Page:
Rod Fujita, Ph.D., is a scientist in the Oceans program at Environmental Defense Fund.
Coral reefs aren't just pretty places for scuba divers (although they do bring in billions of tourist dollars). These rich ecosystems supply the inhabitants of coral reef countries with the fish that they depend on as their main source of protein. Coral reefs, like rainforests, are also treasure troves of biodiversity that may hold the keys to fighting diseases like cancer and arthritis. Human wellbeing is tightly bound to the health of coral reefs.
Unfortunately, coral reefs are in trouble, and climate change plays a major role.
This week, marine biologists, reef managers, fishermen and divers are gathered in Fort Lauderdale to share the latest information on coral reef biology and conservation. On the opening day of the symposium, NOAA scientists released a report on the state of coral reef ecosystems in the U.S. The dense 569-page document is sobering. Some key findings:
- Branching corals that once formed "vast stands" across the Atlantic and Caribbean have declined as much as 90 percent at some sites.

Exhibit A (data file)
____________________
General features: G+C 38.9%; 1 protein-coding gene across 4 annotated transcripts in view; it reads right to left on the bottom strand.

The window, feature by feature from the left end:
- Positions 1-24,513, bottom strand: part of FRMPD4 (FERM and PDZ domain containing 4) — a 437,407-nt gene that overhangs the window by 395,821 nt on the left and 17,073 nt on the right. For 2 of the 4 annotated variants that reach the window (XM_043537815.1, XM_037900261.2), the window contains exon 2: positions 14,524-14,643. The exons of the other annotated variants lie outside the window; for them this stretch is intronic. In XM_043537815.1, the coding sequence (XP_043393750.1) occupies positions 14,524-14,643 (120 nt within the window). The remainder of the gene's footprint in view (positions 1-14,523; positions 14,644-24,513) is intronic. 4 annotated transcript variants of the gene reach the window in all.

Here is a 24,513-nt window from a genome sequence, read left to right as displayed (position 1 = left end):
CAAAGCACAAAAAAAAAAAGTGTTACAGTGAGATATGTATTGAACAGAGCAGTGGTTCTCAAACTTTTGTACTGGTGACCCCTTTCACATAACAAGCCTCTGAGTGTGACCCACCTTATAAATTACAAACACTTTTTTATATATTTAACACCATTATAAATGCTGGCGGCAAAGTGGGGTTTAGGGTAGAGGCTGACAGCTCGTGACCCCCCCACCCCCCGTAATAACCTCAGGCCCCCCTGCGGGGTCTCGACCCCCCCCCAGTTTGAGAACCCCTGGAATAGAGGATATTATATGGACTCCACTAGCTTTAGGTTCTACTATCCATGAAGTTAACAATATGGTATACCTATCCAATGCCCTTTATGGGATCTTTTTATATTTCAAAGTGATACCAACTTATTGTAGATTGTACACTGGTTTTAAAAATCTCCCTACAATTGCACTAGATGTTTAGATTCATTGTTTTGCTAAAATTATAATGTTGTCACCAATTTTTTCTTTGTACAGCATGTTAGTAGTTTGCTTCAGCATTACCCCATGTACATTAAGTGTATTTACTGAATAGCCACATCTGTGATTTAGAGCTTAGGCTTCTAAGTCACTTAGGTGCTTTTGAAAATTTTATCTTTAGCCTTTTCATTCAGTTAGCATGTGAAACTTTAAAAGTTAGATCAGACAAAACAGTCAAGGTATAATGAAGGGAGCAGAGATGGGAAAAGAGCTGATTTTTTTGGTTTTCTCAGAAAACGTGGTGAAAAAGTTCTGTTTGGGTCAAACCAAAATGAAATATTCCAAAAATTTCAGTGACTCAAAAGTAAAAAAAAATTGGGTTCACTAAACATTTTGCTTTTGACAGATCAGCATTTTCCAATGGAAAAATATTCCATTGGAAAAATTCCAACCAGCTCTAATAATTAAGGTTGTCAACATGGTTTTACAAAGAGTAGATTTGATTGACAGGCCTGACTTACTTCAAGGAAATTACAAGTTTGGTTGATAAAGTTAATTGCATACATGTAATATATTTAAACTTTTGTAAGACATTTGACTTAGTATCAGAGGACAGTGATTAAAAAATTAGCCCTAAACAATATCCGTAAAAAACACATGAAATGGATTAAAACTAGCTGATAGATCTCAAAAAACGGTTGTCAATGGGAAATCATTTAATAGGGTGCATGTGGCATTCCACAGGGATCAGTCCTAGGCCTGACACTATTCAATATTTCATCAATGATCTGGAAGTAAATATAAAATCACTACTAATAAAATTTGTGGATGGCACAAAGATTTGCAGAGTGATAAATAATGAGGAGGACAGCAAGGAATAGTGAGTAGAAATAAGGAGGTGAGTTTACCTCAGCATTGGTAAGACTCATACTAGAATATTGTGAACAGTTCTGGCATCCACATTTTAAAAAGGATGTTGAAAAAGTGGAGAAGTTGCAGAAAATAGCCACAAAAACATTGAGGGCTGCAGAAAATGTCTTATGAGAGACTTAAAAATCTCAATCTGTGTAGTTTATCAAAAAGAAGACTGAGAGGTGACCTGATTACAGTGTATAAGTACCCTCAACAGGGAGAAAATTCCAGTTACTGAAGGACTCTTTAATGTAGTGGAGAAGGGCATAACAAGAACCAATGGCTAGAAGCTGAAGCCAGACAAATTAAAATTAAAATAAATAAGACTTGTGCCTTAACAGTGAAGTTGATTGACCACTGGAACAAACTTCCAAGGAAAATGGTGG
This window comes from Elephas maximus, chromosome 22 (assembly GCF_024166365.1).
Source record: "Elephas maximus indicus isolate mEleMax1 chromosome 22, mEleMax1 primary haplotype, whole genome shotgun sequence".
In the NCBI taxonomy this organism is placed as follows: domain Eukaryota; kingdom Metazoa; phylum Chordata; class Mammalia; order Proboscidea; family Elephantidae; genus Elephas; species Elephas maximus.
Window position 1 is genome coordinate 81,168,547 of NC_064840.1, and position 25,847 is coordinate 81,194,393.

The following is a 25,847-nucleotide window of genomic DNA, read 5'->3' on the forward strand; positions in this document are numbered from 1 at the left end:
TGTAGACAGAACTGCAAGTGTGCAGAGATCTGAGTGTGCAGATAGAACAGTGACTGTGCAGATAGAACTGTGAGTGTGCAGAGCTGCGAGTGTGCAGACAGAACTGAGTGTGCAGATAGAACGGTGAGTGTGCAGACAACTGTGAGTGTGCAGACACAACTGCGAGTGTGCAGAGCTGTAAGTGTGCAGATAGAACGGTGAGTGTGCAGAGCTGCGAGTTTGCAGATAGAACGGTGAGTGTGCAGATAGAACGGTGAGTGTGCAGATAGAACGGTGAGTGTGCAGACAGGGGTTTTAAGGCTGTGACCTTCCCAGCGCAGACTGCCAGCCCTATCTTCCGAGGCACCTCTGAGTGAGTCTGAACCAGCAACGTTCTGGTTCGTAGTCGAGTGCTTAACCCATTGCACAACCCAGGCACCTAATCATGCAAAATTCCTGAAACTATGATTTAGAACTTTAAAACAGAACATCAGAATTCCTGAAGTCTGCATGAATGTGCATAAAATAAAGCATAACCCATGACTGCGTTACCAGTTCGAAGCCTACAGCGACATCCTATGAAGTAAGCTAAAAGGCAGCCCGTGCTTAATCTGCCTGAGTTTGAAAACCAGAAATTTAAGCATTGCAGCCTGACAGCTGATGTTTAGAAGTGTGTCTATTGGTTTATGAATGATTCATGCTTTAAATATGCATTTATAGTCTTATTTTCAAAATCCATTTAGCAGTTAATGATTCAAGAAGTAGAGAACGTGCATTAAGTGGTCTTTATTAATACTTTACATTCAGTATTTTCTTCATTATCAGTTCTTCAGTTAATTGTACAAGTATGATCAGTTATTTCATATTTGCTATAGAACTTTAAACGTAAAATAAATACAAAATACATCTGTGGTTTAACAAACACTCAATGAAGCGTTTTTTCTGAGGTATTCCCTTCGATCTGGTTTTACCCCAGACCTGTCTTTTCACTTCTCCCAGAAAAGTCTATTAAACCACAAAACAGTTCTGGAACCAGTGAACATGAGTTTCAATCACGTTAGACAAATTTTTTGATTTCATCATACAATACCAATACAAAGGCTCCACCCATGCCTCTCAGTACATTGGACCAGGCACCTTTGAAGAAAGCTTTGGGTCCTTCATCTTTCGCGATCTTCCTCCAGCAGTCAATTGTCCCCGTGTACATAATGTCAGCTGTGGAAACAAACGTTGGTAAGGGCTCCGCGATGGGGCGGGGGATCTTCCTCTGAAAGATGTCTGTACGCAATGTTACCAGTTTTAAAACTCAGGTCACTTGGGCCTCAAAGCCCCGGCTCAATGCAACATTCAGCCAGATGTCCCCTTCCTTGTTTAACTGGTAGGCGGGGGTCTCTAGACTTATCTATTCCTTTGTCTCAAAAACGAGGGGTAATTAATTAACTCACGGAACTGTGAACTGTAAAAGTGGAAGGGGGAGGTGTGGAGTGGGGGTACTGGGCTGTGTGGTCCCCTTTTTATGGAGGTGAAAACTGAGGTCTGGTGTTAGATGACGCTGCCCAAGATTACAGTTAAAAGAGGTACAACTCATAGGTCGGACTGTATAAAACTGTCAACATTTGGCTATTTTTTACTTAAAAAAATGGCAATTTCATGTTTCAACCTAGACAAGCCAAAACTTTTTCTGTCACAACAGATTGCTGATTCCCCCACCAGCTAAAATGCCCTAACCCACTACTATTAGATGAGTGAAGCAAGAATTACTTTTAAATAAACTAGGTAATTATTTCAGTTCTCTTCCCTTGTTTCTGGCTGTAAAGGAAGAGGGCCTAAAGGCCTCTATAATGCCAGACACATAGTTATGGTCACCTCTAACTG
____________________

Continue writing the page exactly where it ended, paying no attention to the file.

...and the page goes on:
- Populations of reef fish are "largely depleted" in the Atlantic and in "poor condition" in the Pacific.
- The overall condition of reefs has declined over the past 25 years, and threats are increasing.
What's behind these problems? The scientists and managers surveyed identified various local threats to individual reefs, but climate change emerged as a widespread concern. More than two-thirds of U.S. reef jurisdictions reported that threats from climate change had increased over the past 10-25 years. The report's authors highlighted growing worry about ocean acidification (caused by increased CO2 in the atmosphere), which could "prevent future reef growth altogether."
To minimize the effects of warming and acidification on coral reefs, we must decrease our emissions of CO2 and other greenhouse gases. But coral reefs face other threats, as well, such as disease, coastal development, tourism and recreation, fishing, and invasive species. Protecting the world's remaining coral reefs will require action on many fronts.
The situation is grim, but all is not lost. We can help coral reefs withstand the stresses of climate change by reducing other direct threats. Corals are sensitive but also can be very resilient – if we can reduce the stresses that they face.